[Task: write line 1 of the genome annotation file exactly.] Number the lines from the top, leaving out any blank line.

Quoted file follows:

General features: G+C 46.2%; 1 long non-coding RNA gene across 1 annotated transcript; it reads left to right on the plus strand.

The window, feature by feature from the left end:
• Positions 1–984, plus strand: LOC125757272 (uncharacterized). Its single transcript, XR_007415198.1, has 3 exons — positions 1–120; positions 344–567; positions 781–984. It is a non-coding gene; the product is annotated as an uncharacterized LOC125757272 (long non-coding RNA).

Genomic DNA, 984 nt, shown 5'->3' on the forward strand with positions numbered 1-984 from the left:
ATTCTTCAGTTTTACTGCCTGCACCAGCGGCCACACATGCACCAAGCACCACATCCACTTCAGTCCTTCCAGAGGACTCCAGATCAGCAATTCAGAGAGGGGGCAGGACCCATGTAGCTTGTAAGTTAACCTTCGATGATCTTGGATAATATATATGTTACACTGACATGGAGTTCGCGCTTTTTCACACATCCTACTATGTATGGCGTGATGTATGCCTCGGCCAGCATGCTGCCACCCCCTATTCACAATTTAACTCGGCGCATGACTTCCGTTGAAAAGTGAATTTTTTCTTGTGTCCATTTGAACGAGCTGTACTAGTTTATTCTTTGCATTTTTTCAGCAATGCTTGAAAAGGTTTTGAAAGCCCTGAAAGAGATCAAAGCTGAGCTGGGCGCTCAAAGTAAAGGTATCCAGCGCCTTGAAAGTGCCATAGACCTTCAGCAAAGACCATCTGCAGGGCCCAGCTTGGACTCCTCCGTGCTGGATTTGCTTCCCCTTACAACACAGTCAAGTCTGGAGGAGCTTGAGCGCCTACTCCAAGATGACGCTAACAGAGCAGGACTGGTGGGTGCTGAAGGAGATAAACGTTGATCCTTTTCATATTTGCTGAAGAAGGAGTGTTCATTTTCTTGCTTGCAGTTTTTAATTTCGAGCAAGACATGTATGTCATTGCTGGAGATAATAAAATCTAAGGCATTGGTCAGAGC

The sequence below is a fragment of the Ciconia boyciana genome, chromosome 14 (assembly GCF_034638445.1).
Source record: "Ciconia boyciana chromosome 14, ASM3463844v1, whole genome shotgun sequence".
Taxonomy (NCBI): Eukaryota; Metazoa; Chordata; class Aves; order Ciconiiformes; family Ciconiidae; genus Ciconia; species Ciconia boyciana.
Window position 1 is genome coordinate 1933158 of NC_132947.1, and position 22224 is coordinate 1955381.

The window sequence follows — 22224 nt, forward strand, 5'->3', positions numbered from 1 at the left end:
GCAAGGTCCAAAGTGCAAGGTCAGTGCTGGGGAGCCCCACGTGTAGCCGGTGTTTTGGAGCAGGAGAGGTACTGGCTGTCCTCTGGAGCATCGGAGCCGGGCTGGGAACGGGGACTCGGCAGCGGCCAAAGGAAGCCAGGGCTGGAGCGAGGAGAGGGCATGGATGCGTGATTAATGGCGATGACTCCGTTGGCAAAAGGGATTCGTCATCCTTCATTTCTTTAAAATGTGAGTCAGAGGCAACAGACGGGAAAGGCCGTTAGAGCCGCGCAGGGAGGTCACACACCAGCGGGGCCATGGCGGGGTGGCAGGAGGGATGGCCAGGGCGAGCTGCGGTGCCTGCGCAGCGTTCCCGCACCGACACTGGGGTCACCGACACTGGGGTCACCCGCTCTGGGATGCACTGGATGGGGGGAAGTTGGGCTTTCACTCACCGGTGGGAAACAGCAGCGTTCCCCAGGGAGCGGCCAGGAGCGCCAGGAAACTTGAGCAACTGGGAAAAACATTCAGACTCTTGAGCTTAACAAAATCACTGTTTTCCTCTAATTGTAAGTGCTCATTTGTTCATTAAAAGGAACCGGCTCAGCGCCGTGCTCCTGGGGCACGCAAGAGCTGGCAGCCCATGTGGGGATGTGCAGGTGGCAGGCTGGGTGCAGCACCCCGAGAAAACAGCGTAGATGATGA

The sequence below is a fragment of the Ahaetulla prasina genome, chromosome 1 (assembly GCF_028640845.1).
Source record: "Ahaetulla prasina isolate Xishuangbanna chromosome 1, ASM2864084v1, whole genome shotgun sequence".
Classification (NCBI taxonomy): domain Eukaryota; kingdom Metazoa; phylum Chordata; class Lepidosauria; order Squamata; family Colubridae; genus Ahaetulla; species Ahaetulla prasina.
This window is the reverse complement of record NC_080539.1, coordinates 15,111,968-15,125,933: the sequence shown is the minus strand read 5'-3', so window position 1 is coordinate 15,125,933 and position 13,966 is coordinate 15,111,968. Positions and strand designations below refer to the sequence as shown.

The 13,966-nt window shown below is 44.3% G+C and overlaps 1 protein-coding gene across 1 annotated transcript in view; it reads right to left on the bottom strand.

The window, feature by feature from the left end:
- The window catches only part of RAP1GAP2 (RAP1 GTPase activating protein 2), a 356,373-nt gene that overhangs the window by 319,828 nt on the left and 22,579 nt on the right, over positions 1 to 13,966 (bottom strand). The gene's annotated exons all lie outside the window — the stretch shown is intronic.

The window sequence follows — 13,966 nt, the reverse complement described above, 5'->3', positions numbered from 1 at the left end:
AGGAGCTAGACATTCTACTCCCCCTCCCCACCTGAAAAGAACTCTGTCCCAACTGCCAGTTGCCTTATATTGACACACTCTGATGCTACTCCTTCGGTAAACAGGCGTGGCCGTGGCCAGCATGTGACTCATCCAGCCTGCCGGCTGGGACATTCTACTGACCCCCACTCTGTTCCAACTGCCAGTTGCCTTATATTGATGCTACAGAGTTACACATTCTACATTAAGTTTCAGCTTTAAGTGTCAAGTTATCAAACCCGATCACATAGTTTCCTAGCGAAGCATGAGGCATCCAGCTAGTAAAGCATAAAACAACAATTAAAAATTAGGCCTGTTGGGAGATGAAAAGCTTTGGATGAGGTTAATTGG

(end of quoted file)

General features: G+C 46.2%; 1 long non-coding RNA gene across 1 annotated transcript; it reads left to right on the plus strand.